When an MRI is performed with contrast of the brain, a dye helps certain parts of the brain show up distinctly on the images, according to MedlinePlus. The patient typically receives the dye intravenously in the hand or forearm. If the scan is done without contrast, no dye is used.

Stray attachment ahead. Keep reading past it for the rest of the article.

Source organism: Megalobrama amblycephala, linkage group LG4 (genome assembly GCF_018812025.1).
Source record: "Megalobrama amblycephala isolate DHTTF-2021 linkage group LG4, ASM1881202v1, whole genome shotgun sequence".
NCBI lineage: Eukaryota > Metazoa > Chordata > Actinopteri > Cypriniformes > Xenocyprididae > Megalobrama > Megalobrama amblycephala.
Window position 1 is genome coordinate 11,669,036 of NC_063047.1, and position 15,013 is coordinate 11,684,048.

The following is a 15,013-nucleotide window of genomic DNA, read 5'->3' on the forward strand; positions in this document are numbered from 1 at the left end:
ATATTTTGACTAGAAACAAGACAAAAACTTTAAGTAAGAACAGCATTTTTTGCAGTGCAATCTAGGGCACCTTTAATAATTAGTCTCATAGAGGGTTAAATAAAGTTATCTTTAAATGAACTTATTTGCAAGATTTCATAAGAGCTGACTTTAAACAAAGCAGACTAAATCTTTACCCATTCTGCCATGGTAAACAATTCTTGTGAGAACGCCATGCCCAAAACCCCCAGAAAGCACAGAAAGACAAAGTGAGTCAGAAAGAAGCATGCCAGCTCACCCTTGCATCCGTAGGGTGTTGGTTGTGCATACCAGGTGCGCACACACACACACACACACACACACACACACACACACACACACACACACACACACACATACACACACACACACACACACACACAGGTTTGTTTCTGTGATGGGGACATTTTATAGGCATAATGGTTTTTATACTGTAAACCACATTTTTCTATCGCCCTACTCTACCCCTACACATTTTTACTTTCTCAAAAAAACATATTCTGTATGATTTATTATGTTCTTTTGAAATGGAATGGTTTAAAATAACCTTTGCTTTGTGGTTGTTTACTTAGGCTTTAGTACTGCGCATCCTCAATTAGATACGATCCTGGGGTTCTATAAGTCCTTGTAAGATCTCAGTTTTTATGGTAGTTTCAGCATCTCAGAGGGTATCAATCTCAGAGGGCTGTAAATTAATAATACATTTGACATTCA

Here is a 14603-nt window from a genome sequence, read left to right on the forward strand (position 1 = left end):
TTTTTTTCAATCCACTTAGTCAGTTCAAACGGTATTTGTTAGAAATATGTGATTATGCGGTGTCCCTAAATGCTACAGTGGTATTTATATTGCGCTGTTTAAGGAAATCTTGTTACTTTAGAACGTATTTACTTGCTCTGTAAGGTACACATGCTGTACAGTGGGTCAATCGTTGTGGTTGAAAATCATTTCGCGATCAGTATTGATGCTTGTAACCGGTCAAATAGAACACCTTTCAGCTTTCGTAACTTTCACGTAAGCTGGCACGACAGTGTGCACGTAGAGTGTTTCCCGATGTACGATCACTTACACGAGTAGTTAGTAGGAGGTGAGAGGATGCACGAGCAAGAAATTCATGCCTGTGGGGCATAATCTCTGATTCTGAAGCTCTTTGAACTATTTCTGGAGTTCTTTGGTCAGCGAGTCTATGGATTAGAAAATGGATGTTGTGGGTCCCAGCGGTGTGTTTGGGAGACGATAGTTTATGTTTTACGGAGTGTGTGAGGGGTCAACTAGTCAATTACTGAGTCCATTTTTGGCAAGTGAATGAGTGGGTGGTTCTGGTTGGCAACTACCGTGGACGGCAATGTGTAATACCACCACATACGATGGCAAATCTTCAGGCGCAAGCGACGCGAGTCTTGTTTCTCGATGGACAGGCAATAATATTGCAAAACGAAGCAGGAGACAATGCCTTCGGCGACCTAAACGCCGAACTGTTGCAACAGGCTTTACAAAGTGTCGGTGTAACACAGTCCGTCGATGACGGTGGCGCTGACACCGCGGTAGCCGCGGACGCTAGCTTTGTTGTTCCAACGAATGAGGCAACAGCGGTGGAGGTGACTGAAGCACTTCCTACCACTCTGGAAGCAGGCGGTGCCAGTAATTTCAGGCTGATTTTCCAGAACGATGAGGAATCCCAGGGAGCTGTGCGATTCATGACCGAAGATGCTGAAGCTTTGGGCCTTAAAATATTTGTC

Gadolinium, a metal ion, is often used for the contrast dye, reports the FDA. However, patients who have severe kidney disorders are not usually given this contrast, because it puts them at risk for developing nephrogenic systemic fibrosis, a serious disease of the skin and connective tissues. Although most people have no negative reaction to the contrast, it is sometimes problematic for patients with asthma, anemia, low blood pressure or sickle cell disease, Johns Hopkins Medicine observes.